Twenty Years of Progress, Goodchild (2010)

Goodchild (2010) provided an interesting summary of the innovations in GIScience since its first conception. I appreciate the discussion of what innovation looks like in a field that is so intensely interdisciplinary. I feel that Sara Fabrikant’s interpretation of “discoveries” in GIScience as “enabling the discovery of the world” also appropriately captures the interdisciplinary nature of GIScience research implications.

In the 7 years science the article was published, I wonder how successful we’ve been in addressing Goodchild’s fifth challenge of the decade: the challenge of education. He writes that in the first twenty years since the conception of GIScience there has been a transition in the approach to education toward GIScience literacy in the general public. Still, most of my technical GIS education has been with software otherwise locked behind costly licenses or affiliation with wealth institutions. I’d imagine this approach serves to reinforce a knowledge gap between those with access and those without.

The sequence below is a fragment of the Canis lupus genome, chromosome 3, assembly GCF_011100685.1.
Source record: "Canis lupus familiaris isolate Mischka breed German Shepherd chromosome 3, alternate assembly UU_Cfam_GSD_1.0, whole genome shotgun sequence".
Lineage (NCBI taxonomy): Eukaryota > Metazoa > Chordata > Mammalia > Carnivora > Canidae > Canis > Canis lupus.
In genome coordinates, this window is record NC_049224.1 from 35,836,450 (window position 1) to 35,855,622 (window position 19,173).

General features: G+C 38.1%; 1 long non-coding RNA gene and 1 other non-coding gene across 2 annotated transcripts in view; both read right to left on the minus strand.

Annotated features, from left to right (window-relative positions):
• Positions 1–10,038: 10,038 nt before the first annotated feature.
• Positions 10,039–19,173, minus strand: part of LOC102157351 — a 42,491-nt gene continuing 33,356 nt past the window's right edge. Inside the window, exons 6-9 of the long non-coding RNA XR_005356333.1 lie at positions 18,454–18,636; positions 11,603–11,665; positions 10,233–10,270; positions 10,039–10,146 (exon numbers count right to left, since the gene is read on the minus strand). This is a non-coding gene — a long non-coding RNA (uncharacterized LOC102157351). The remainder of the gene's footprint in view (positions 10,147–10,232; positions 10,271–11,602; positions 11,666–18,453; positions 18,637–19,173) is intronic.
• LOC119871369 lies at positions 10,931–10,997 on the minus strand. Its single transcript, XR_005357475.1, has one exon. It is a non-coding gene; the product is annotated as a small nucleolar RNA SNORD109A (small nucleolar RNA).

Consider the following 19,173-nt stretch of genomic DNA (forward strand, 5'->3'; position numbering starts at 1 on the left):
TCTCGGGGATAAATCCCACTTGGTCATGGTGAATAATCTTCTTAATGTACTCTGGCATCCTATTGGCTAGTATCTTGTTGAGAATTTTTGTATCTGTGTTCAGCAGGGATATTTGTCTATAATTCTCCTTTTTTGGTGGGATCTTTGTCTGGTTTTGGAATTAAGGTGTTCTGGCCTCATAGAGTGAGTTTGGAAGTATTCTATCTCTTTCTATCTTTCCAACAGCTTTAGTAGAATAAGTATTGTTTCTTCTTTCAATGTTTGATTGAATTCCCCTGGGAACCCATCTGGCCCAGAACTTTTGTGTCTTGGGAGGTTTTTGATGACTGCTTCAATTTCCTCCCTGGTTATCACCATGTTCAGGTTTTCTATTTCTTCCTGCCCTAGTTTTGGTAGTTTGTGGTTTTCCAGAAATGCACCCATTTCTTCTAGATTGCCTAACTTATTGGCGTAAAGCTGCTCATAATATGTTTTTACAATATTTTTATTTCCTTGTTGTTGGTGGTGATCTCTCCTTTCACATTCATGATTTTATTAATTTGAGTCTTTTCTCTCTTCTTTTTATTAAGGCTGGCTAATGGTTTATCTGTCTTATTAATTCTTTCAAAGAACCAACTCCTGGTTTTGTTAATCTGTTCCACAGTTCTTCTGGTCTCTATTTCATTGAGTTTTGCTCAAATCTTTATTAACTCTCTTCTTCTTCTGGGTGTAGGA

Perhaps it’s because of a lack of suitable alternatives, and I can’t speak to the experience of students at other universities, but I think it’s at least indicative of some vestige of educating a professional elite in GIS education. Of course, universities have some duty to endow students with employable skills. I suppose another challenge in GIScience will be to provide students with a knowledge of industry standards without perpetuating a culture differentiated expertise based on resources.

Comments are closed.